The visual arts have long been one of the most subjective areas of high society.
And while there are no real winners and losers in the art world, we’ve taken the effort to collect some of the best abstract paintings of all time, all of which helped pave the way for contemporary artists.
Jackson Pollock has maintained a reputation as one of the most famous, and the most baffling, abstract artists.
His signature splatter style has been criticized for its apparent simplicity and lack of technical skill.
But, similar to another luminary of pop art, Andy Warhol, the message behind the work was arguably much more important than the work itself.
Pollock’s attempts at “automatic painting” represented a watershed moment in the world of visual arts. His method was an apparent attempt to avoid conscious thought during the creation process.
The only way Pollock could actually make work was to just make it, without interrupting himself with self-doubt or analysis.
This painting holds philosophical significance as well as artistic and aesthetic value.
Sure, at first glance this painting may look like a jumbled mess, and it is, but it represents a groundbreaking effort in the field of visual arts.
Essentially, each artistic medium carries its own limitations. Mediums like novels exist over time and multiple spaces. Paintings, however, exist only in a single space and a single time. They can be initially consumed in just a few seconds.
Duchamp’s Nude Descending a Staircase is an attempt to make a painting that contains a range of time in a single space. It is a single figure artistically motion blurred as it walks down a set of stairs.
To put it simply, this hadn’t really been tried before. And while the finished product may not be the most pleasing image, it helped push visual arts forward.
Mark Rothko was an incredibly influential abstract painter during the 20th century. Originally from Latvia, Rothko eventually migrated to New York City, where he had a profound effect on the city’s art scene.
His work received an elevated mention in the popular AMC drama Mad Men, in which the young advertising professional Pete Campbell stares at his boss’s new Rothko recently hung in his office.
Campbell remarks that staring at the painting makes him feel like he’s falling into something dark and cavernous.
This feeling accompanies much of Rothko’s abstract work. The large pieces especially give off a sensation of being consumed or swallowed up.
Violet, Black, Orange, Yellow on White and Red, in particular, evokes a strangely emotional response. The depth and density of the colors are unlike anything that was being painted at the time.
Philip Guston initially became famous for abstract expressionist paintings. Then, towards the latter part of his career, he became heavily influenced by the underground cartoon movement of the 1960s and 1970s.
Specifically, the style of Robert Crumb had a major impact on Guston’s painting style.
His 1976 piece Monument represents a blend of these two disparate styles. It incorporates parts of figure drawing along with surreal shapes and arrangements that solidify it as an abstract piece.
The blended shades of pink and red were used most commonly in Guston’s more cartoon-influenced work. But the strange shapes displayed, resembling human legs, simply rest on each other, with no real context or explanation.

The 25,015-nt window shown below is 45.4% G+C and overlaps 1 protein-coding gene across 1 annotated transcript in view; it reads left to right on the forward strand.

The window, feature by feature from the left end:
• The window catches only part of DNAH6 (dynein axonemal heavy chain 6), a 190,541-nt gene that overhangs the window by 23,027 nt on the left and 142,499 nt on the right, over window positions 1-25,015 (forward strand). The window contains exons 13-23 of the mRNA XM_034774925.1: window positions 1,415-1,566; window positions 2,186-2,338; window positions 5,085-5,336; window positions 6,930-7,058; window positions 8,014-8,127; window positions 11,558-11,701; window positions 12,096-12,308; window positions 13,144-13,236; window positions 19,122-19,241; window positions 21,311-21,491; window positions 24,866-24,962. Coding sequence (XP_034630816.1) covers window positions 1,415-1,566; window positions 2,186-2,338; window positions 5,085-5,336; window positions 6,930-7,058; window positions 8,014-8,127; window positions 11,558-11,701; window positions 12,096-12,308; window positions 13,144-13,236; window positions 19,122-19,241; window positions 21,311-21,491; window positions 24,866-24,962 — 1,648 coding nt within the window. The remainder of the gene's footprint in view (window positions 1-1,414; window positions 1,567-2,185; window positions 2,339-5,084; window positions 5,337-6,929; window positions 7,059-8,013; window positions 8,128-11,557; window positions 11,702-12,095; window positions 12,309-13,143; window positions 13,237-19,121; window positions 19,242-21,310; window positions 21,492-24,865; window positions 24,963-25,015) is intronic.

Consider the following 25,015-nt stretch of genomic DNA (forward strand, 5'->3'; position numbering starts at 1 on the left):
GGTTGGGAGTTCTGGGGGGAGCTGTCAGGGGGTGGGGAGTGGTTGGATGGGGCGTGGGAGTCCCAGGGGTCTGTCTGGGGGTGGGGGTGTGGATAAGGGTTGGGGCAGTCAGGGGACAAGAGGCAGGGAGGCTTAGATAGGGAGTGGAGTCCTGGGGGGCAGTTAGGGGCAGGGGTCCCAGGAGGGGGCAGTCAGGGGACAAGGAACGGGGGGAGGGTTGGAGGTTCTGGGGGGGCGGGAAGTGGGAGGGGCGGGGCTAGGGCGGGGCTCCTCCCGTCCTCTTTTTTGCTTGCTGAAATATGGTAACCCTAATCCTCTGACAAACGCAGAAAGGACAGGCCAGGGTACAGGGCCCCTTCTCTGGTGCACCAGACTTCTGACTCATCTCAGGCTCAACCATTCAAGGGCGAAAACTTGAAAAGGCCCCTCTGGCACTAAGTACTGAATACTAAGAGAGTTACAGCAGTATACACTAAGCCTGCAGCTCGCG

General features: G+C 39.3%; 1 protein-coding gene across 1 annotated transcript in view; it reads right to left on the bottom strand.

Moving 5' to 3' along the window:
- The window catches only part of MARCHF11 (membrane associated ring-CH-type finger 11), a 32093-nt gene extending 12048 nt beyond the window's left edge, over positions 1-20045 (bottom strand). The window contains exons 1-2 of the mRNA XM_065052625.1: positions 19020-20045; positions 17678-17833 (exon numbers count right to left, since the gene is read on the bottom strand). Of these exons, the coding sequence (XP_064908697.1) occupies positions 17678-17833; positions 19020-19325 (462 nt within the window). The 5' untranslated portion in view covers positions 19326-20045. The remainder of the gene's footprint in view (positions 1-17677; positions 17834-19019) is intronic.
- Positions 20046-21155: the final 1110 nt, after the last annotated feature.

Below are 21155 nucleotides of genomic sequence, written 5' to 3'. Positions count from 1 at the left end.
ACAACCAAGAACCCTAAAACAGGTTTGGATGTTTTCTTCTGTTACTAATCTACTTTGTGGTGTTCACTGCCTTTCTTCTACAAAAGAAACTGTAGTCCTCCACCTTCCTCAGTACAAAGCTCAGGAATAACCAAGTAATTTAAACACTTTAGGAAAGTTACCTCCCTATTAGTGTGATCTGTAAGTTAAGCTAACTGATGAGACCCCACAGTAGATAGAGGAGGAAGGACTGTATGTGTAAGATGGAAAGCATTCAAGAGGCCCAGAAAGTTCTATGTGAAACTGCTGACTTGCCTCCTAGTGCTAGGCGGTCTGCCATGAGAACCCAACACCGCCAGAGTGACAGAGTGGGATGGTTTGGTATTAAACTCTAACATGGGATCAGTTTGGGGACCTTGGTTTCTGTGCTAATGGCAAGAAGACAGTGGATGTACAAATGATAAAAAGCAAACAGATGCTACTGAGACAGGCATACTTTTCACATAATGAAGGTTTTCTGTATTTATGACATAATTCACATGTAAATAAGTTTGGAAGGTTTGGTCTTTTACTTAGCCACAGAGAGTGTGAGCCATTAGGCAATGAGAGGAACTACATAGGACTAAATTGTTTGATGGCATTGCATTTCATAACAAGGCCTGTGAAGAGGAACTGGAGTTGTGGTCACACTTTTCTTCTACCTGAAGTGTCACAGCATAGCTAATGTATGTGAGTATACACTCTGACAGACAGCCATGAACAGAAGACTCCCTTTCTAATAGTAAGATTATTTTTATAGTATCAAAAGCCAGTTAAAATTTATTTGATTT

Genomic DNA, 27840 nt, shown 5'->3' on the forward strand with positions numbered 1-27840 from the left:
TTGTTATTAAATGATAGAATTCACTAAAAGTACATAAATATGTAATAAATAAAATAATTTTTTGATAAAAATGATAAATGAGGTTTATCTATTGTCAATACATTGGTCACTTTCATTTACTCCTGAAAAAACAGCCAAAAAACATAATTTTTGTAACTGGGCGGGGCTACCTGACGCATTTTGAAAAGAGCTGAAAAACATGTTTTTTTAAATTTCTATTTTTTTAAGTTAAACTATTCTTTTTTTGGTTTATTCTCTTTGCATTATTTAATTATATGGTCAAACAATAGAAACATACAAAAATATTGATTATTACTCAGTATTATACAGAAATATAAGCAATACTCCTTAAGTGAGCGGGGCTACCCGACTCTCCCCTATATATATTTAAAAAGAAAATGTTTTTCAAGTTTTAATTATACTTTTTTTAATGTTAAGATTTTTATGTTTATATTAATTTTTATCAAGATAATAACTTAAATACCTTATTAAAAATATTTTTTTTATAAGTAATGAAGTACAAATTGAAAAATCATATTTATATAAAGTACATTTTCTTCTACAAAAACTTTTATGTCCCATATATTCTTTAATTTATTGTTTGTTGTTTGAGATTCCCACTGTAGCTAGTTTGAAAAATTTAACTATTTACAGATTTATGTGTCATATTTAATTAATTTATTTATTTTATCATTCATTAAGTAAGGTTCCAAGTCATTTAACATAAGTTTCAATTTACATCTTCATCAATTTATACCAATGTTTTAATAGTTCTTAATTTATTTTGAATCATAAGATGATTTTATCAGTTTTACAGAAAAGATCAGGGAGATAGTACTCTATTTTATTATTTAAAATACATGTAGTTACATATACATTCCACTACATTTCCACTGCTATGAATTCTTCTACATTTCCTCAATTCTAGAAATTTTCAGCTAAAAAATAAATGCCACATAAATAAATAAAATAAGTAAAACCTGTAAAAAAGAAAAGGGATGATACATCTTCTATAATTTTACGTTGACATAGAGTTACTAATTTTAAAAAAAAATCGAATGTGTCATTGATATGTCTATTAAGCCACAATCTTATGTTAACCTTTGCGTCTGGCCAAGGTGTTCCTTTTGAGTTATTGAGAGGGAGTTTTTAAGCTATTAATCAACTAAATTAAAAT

This painting is also very large, measuring roughly 6 ½ by 9 feet. Its size demands the attention of the viewer.
Despite its size, the colors and content both manage to remain light, not domineering or intimidating, as Rothko’s work could be at times.
Matisse has long been considered one of the most accomplished painters of his time, and he achieved fame on a level rarely seen today.
According to Matisse himself, his painting The Yellow Curtain is based on a view out a window in his home in a Parisian commune near the Notre Dame Cathedral.
This is also one of the very first paintings that was considered abstract. At the time of its creation (around 1914 or 1915), impressionism was still very popular.
And while impressionism was playing around with departing from photorealistic detail in favor of an image based more on an emotional impression, the abstract movement was poised to take that deconstruction even further.
The Yellow Curtain is a mix of both styles, offering an emotional reaction through its simplicity of style and engaging colors.
This painting was created in 1952 or 1953, during a time when the abstract movement was becoming much more widely accepted, especially in the West.
Willem de Kooning painted many figures throughout his career. And his model for a majority of these paintings was his future wife, Elaine Fried.
At one point in his career, de Kooning even said that he believed the depth and color of human skin was the reason why oil painting was invented.
He sought to capture that depth and detail with complex color combinations. de Kooning also altered the human form to showcase its simultaneous strength and fragility.
Cy Twombly painted Leda and the Swan in 1962, in Rome, Italy. According to art critics, living in Rome had a serious impact on Twombly’s choice of subject matter. And that observation certainly applies here.
Leda and the swan is a tale of Roman antiquity. Specifically, it tells the story of the god Jupiter, and his transformation into a swan in order to seduce the beautiful Leda, the mother of Helen of Troy.
Michelangelo’s version of the same story is a very different style indeed, one that takes care to portray the scene as realistically as possible.
Twombly’s version looks more reminiscent to a Jackson Pollock painting. It’s purposefully messy and possibly even angry.
The forms of a human and a swan can be found in the piece, but they are buried underneath dozens of lines meant to confuse and disorient the viewer.
If you are a fan of art but are looking for more recent work, check out our article on famous contemporary artists and their work.